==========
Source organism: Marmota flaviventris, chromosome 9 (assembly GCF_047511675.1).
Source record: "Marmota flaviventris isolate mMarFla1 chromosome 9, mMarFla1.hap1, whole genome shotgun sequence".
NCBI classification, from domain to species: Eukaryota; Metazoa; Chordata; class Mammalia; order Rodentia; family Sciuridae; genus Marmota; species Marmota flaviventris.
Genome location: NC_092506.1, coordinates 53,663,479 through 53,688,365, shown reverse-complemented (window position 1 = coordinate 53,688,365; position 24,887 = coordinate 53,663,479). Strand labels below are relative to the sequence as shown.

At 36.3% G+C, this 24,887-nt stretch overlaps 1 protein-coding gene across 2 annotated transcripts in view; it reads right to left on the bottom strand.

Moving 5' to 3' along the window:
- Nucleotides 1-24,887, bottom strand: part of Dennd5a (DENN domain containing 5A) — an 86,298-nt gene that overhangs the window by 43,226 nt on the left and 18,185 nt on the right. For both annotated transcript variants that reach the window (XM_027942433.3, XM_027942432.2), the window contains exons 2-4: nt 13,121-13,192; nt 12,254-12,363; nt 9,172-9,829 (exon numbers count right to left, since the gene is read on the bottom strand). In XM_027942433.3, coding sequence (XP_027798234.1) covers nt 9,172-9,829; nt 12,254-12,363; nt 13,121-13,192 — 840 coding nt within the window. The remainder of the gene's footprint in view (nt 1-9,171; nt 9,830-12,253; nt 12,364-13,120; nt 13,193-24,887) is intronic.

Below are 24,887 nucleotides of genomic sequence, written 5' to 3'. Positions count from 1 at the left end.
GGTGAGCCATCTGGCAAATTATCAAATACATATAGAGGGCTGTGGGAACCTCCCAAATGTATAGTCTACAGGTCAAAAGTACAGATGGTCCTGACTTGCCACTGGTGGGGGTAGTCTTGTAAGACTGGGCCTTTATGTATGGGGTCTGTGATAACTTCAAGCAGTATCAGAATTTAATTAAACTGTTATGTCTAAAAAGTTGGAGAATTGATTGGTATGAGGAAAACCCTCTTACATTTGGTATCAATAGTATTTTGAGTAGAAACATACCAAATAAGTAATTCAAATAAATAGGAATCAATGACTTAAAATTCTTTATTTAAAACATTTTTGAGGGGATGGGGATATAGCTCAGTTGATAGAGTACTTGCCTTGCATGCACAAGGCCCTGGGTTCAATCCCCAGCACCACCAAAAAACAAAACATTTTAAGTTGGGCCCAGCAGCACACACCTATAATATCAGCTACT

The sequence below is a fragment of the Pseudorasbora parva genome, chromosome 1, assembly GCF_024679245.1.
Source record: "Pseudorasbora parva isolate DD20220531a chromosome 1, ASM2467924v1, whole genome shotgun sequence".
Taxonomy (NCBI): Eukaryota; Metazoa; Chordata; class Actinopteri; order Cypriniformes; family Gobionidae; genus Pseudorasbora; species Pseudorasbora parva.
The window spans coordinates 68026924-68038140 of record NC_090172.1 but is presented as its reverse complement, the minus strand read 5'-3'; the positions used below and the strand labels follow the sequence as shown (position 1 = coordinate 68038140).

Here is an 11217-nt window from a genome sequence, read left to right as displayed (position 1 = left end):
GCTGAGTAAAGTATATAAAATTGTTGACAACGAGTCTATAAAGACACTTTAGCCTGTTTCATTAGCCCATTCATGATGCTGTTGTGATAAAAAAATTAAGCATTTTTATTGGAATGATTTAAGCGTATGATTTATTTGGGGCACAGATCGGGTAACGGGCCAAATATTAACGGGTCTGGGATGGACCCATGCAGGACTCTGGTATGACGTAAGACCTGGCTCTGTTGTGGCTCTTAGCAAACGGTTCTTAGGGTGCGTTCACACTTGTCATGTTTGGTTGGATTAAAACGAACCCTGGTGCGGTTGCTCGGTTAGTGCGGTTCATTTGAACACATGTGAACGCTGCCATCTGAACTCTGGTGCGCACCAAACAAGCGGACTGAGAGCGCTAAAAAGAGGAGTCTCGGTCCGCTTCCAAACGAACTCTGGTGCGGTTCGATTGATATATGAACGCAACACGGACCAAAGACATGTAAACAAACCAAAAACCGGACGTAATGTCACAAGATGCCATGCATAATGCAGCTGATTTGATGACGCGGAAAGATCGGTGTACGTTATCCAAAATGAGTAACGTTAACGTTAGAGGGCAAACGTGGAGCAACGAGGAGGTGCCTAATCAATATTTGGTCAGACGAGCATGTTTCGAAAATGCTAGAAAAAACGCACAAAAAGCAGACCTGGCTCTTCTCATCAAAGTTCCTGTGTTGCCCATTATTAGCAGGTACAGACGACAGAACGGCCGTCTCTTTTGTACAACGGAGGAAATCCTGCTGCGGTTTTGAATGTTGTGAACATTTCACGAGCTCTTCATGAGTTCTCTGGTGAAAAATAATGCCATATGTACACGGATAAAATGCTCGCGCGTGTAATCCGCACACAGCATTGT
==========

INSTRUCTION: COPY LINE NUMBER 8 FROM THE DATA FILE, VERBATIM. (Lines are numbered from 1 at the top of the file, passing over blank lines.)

Below are 24,887 nucleotides of genomic sequence, written 5' to 3'. Positions count from 1 at the left end.